This was the section that my student teacher had helped me out the most in. He came back w/ an equation that we boiled down and simplified to the one above (apologies to any physicist who might get offended by this). I helped to explain what this equation meant and how it made sense. I made sure they all knew that working out actually made your muscles *heavier, *which makes total sense in this equation. I had them discuss and then take a vote.

Their logic behind this one was so adorable. Most of them completely ignored the equation and went straight to guesses. “If twice as tall, muscles get bigger so they’re stronger… they can jump higher.” But the winner of all arguments…

*He jumps shorter! Like Mario! When Mario grows, he can’t jump as high! *

The group cracked up and then voted, yes, he jumps less than 1.5 feet… like Mario.

Final answer? This person will jump the same height of 1.5 feet. His/her muscle weight will definitely increase eight-fold, but so will the person’s total weight, canceling each other out.

QUESTION: Now reverse the idea. If the same human being is shrunk to half the size, how high can the new small human jump?

Likewise, the smaller human can jump 1.5 feet.

(So how long would it have taken the kids in “Honey, I Shrunk the Kids” to go home?!)

It would’ve taken the same amount of jumps as when they were full size! This was an awesome discovery after reading that one professor’s notes.

__________________________________________________________________________________________

FACT: Ants don’t have lungs. Air is received through “blind tubes” that cover the surface of the ants’ bodies where air enters through.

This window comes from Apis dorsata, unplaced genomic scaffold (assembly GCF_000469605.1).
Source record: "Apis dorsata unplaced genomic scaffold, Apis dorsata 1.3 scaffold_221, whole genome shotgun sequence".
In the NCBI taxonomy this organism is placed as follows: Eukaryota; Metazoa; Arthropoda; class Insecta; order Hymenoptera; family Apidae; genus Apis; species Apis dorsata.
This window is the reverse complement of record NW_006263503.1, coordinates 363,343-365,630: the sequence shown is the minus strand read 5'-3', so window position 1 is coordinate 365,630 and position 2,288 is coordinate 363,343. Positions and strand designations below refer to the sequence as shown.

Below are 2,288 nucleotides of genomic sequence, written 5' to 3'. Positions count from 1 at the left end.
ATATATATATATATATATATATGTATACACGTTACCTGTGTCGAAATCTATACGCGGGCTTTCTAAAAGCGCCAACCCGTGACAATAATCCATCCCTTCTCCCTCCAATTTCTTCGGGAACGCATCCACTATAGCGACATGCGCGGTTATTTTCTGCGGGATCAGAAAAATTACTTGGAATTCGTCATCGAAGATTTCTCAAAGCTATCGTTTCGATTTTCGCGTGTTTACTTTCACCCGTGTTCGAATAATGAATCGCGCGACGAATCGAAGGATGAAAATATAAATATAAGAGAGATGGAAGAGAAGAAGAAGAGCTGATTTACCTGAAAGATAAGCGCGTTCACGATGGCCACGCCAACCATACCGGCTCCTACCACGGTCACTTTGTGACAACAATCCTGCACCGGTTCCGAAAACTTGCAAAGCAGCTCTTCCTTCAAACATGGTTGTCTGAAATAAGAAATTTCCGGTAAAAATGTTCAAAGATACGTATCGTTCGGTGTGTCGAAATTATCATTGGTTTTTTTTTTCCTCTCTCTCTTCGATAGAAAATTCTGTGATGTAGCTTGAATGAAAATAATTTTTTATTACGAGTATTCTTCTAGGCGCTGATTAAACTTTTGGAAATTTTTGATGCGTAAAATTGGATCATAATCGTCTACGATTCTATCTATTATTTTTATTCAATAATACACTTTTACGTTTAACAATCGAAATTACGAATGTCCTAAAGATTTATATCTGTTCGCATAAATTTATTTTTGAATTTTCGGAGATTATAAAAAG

QUESTION: If an ant was to be blown up as big as the ants in the movie, “Them!”

(pretending the physical structure* *is possible), what can you conclude about the

air intake of the giant ant?

We didn’t have time in class to go over these, but these should be easier after all that we’ve learned. I should’ve given it to them for homework…

FACT: With larger animals came the development of blood circulation and lungs as a more efficient way of oxygen distribution. Lungs increase the surface area available for oxygen absorption by the blood.

QUESTION: If a human was blown up twice as big (again pretending like the physical structure is possible), how do the lungs have to increase along with the body in order to support the oxygen level needed to survive?

__________________________________________________________________________________________

Anyways, if there are any other lessons/facts out there that you think are good for this concept, let me know! I didn’t have this much fun lecturing in awhile!

*Some of the problems from that worksheet were either directly taken or modified from the NCTM Illuminations site.

]]>After attempting my own templates at creating flashcards on Word and Excel, a student showed me this site and I cried, “*HOORAH*!!!!”

FINALLY! A website that gets it! At least for flashcard needs.

- It’s FREEEEEEE!!! At least until you need to upload your own images. Otherwise, it’s $15/ year. I happily paid it so that I can freely use screen captures and whatnot for geometry figures and algebra graphs.
- They have an APP for it!!! Tap to flip, swipe for next card. Awesome.
- Super easy and clean spaces for you to put in your words.
- They have multiple languages you can type in, including MATH. =)
- Your students can look you up and freely print your sets, or even create their own sets!
- And my favorite?! They have 5 different print options!!! –>

**CONS:**